William S. Pechter

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Last Updated on June 7, 2022, by eNotes Editorial. Word Count: 832

It seems I waited too long to write my obligatory piece on "The Vanishing Heroine in American Movies," and events have now passed me by….

Mabel Longhetti, in John Cassavetes's A Woman under the Influence , is neither strong-willed nor independent, but she's assertive beyond ignoring and to the point...

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It seems I waited too long to write my obligatory piece on "The Vanishing Heroine in American Movies," and events have now passed me by….

Mabel Longhetti, in John Cassavetes's A Woman under the Influence, is neither strong-willed nor independent, but she's assertive beyond ignoring and to the point of stridency. What she wants, or believes she wants, is just to be otherwise—not to break out of the housewifely mold, but to fit in—yet she can't. "Tell me what you want me to be. I can be any way you want me," she implores her lumpish, blue-collar husband, Nick, who only replies rather gallantly that he wants her to be just who she is. In some time less enlightened than our own, Mabel's words might be understood to stand in some straight-forward relation to her feelings; now we have the perspective to see them as the symptom of a problem that she, pathetically, can't see for herself. This housewife isn't mad for failure to adjust to her role but because the role itself breeds madness. It's her very trying to live up to her husband's and society's expectations of her good behavior as a wife and mother that proves her undoing.

This, at any rate, is one interpretation of A Woman Under the Influence (though it's subject to others), and it's certainly the interpretation that's winning the movie its current acclaim. (p. 138)

[Though] this depiction of the anguish of being a wife and the oppressiveness of marriage is the work of a director whose previous films have depicted the pathos of being a husband and have celebrated marriage on impulse, it isn't really a case of Cassavetes's new film's exploiting feminist ideas in any opportunistic way…. (p. 139)

What's troubling about this isn't the overrating of the film itself so much as the number of people who are apparently able to see in Mabel's situation an expression of the general plight of women in our society. No doubt, there are women for whom marriage is a dungeon and who feel chained there by the social roles marriage entails. But is Mabel one of them?… Mabel's "madness" is …, in a Laingian sense, creative: a privileged state of heightened insight; and to emphasize her "normality" there's a family gathering on Mabel's release from hospitalization in which all assembled are seen to behave, in ways that are socially acceptable, quite as crazily as anything we've seen of Mabel. But that others may also be crazy in no way makes Mabel more sane.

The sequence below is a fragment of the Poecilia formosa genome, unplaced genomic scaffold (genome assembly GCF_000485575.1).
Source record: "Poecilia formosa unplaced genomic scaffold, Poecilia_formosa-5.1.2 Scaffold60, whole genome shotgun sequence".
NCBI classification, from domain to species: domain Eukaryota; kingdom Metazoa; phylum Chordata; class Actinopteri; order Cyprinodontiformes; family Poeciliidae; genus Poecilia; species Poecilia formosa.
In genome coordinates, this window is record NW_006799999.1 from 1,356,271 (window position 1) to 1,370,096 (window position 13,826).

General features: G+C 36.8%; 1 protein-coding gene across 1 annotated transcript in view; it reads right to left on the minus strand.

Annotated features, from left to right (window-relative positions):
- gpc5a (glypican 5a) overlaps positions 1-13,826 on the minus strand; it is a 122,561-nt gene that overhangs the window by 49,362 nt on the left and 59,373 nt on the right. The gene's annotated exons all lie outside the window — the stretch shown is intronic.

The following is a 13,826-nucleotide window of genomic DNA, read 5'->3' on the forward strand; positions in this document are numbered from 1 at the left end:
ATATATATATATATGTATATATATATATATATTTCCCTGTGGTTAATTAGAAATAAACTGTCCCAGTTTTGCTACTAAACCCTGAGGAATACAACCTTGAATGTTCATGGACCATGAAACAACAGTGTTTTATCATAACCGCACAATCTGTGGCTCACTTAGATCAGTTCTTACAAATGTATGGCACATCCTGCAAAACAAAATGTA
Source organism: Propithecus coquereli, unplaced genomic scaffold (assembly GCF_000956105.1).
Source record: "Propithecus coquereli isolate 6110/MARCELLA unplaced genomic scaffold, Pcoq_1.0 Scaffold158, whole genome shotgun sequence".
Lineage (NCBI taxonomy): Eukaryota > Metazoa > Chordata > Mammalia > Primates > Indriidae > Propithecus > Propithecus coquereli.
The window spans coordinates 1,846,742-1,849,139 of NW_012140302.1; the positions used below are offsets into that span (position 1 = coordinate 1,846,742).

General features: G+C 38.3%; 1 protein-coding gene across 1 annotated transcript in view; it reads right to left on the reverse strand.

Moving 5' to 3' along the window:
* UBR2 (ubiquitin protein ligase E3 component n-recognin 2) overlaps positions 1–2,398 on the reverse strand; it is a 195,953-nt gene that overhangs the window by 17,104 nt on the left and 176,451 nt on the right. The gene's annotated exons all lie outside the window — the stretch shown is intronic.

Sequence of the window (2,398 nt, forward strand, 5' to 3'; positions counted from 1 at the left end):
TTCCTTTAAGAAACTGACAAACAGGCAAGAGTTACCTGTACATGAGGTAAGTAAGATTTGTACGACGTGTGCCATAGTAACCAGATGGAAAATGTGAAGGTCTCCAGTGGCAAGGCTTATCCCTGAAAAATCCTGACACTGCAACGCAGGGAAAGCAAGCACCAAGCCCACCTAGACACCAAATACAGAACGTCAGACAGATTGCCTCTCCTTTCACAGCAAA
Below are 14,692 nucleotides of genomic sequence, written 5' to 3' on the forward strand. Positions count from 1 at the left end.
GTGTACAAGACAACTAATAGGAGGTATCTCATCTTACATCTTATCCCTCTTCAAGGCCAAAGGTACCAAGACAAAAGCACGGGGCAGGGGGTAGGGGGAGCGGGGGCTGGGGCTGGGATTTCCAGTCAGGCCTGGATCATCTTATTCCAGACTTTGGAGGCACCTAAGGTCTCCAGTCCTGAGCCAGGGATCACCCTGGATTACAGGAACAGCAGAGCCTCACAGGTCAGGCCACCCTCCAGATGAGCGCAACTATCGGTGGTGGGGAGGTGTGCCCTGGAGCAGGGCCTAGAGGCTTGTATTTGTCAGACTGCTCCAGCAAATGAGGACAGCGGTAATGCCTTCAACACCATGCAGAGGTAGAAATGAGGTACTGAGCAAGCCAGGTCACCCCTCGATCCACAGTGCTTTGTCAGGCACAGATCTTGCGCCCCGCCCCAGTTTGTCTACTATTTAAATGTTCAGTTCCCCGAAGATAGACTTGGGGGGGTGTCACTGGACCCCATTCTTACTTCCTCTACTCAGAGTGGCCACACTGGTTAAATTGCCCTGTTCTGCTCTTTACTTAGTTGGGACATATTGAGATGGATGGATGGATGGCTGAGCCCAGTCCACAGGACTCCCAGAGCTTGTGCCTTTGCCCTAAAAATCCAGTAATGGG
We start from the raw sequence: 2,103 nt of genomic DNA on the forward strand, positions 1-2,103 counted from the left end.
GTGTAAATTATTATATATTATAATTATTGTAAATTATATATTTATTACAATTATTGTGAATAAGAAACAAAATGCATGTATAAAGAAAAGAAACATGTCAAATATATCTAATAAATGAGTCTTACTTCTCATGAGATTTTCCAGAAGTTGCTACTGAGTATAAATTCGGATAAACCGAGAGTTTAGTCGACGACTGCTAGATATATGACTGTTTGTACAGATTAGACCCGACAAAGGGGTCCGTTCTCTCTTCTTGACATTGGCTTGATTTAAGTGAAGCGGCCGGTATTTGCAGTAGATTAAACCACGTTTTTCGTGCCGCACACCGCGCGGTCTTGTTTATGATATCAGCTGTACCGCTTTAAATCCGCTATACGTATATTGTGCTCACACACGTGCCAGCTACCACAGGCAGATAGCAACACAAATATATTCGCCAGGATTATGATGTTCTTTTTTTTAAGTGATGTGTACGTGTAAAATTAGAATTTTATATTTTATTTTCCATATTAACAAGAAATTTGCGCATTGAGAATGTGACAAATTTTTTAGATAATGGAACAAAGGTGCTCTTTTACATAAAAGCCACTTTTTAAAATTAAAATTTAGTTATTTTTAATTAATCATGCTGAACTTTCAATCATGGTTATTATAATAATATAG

There is an argument to be made against Mabel's commitment, though it's not, I think, the Laingian but the Thomas Szaszcivil-libertarian one: that others shouldn't have the power to institutionalize Mabel merely because her deviant behavior embarrasses or even distresses them. Yet Mabel's madness does bring her not insight but pain; her behavior produces effects and responses in others different from what she desires; it's dysfunctional. To see her hectoring passers-by in the street, in her little-girl's get-up of ankle-socks and barrette, is to know this, and to aestheticize or ideologize her pain by calling it creative is to turn a deaf ear to it, to practice a species of callousness. And if it seems to us, in our enlightenment, that the roles to which she aspires are in themselves discreditable ones, we nevertheless are, I think, as little entitled to deny those roles to her as we are to deny beneficiaries of the civil-rights movement their right to become American Legionnaires. (pp. 139-40)

Yet what is that identity of Mabel's with which those roles of wife and mother are supposed to conflict? For all that Cassavetes's films are reputed to be centered on people—rather than, say, technique—one looks in vain for an answer to this question. Where the character of Mabel ought to be is a blank space captioned "Victim"; despite her array of colorful eccentricities, she's as much a blank as the personalityless heroine of The Stepford Wives whose fear of being sapped of her personality we're supposed to share. As Mabel's chief victimizer, Nick has at least a few traits one can identify, though this doesn't mean one can reconcile the bluff but "supportive" Nick of the earlier parts … with the insensitive clod who consigns Mabel to shock treatment …; he's simply a different character with the same name brought on to clinch the film's case. It's not that Nick develops; characters in Cassavetes's films don't develop; they shift and swerve into new directions. And Cassavetes's technique—for his films' prolix repetitiousness is a technique—is to make one lose track of what's gone before and accept the new character as a development of the old by dint of sheer reiterative insistence: to bludgeon one into forgetfulness. (pp. 140-41)

William S. Pechter, "Heroines & Their Hairdresser" (originally published in a different version in Commentary, Vol. 59, No. 5, May, 1975), in his Movies plus One (copyright © 1970, 1971, 1972, 1973, 1974, 1975, 1976, 1977, 1978, 1982 by William S. Pechter; reprinted by permission of Horizon Press Publishers), Horizon Press, 1982, pp. 138-48.∗

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